Evolution opponents tend to try and dismiss the evidence in its favor, as a last resort often resorting to the argument that no one has actually seen evolution occurring and a new species emerging, with all the intermediate stages clearly identified. One reason for this is, of course, that evolutionary change occurs very slowly, not visible in the transition from one generation to another. The emergence of a new species is almost always a retrospective judgment, made long after the fact, of a process that often takes thousands, or tens of thousands, of generations. By that time, most of the intermediate forms have become extinct and left no trace, since fossilization is such a rare event.
This is why researchers are finding that bacteria and other microbes, organisms that can go through multiple generations in a single day, to be valuable targets for study, allowing them to see evolutionary change and speciation within the span of a human lifetime.
In a truly remarkable piece of work, Richard Lenski of Michigan State University, starting from a single E. coli bacterium in 1989, kept breeding them in environments with a limited supply of food to see how they would adapt to their situation.
He created 12 identical lines of E. coli and then fed them a meager diet of glucose. The bacteria would run out of sugar by the afternoon, and the following morning Dr. Lenski would transfer a few of the survivors to a freshly supplied flask.
From time to time Dr. Lenski also froze some of the bacteria from each of the 12 lines. It became what he likes to call a “frozen fossil record.” By thawing them out later, Dr. Lenski could directly compare them with younger bacteria.
Within a few hundred generations, Dr. Lenski was seeing changes, and the bacteria have been changing ever since. The microbes have adapted to their environment, reproducing faster and faster over the years. One striking lesson of the experiment is that evolution often follows the same path. “We’ve found a lot of parallel changes,” Dr. Lenski said.
The clever part of this experiment was that by freezing samples every 500 generations or so along the way, Lenski could go back in time if necessary and identify when specific changes occurred. He now has over 40,000 generations of bacteria and has thus been able to track closely the way that random mutations and natural selection, the fundamental basis of evolution, works. What these and other similar experiments do is show evolution occurring in real time.
One result of his experiments is that the bacteria are now twice as big as their common ancestor and reproduce 75 percent faster.
But the more dramatic result that Lenski observed was that after 33,127 generations, suddenly one of the colonies of the E. coli bacteria evolved the ability to absorb citrate, a nutrient found in abundance in the broth in which the bacteria are cultured. One of the signature marks of standard or ‘wild’ E. coli is their inability, unlike many other microbes, to absorb citrate.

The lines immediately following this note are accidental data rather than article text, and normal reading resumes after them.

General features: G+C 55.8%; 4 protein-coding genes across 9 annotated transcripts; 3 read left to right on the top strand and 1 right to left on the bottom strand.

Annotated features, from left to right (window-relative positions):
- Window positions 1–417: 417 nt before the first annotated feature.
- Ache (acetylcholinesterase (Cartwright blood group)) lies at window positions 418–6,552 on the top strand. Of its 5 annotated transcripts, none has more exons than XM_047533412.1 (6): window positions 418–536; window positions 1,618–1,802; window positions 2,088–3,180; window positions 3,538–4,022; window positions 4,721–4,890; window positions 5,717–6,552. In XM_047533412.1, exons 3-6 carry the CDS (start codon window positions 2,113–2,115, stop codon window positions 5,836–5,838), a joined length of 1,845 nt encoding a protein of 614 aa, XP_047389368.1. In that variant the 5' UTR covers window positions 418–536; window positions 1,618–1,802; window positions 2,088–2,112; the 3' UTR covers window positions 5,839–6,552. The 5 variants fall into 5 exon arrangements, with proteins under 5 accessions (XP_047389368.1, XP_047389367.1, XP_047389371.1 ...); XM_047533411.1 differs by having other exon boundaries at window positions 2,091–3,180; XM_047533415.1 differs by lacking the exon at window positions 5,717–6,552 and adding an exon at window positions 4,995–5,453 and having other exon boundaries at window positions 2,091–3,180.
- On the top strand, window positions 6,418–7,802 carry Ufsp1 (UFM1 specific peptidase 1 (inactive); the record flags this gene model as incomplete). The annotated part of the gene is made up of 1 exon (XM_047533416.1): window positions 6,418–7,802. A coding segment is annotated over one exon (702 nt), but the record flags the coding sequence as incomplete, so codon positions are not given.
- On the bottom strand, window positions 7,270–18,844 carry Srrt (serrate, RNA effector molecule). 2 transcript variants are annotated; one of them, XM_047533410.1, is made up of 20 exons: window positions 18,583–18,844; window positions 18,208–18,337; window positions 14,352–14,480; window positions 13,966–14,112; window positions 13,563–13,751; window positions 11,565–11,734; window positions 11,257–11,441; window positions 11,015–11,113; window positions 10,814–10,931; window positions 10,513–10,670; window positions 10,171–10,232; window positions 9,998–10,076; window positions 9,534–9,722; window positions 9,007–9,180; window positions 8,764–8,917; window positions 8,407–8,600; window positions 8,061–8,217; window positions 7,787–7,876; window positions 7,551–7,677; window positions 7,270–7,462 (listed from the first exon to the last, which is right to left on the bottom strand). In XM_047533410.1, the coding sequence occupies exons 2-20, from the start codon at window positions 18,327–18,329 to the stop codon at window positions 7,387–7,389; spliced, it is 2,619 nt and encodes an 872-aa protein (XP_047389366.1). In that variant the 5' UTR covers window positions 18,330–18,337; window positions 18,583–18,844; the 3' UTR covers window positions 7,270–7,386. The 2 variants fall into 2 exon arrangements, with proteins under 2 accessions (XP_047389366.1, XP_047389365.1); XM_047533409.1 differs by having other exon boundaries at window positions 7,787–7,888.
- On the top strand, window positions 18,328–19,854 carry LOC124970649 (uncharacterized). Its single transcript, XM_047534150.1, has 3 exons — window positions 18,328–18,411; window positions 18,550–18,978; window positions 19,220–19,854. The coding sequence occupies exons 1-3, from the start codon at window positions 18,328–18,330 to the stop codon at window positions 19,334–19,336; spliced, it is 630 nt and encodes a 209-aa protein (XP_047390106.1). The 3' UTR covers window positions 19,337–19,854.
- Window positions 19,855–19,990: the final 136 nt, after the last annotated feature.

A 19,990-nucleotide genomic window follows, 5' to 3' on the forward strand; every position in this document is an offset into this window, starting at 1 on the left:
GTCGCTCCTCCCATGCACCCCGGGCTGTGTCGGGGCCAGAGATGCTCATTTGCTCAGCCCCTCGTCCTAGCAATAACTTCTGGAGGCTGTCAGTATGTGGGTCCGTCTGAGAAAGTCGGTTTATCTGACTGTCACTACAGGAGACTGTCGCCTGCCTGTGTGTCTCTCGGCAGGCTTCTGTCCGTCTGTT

Science reporter Carl Zimmer, who has been following these experiments, reports on the analysis they did of what happened.
[Lenski's graduate student Zachary] Blount took on the job of figuring out what happened. He first tried to figure out when it happened. He went back through the ancestral stocks to see if they included any citrate-eaters. For the first 31,000 generations, he could find none. Then, in generation 31,500, they made up 0.5% of the population. Their population rose to 19% in the next 1000 generations, but then they nearly vanished at generation 33,000. But in the next 120 generations or so, the citrate-eaters went berserk, coming to dominate the population.
This rise and fall and rise suggests that the evolution of citrate-eating was not a one-mutation affair. The first mutation (or mutations) allowed the bacteria to eat citrate, but they were outcompeted by some glucose-eating mutants that still had the upper hand. Only after they mutated further did their citrate-eating become a recipe for success.
So we see the clear emergence of a new form of E. coli, able to live on citrate in a way that ‘wild’ E. coli are not found to be able to do. The fact that these bacteria developed the ability to switch their diet from the meager glucose to the abundantly available citrate is a significant evolutionary step, showing how an organism can adapt to its environment in ways that make it better able to survive.
This really is a beautiful experiment, illustrating once again how much of science depends on painstaking, long-term, careful study.
Next: Religious anti-evolutionists attack Lenski’s work.
POST SCRIPT: Comedian Dave Allen on the story of Genesis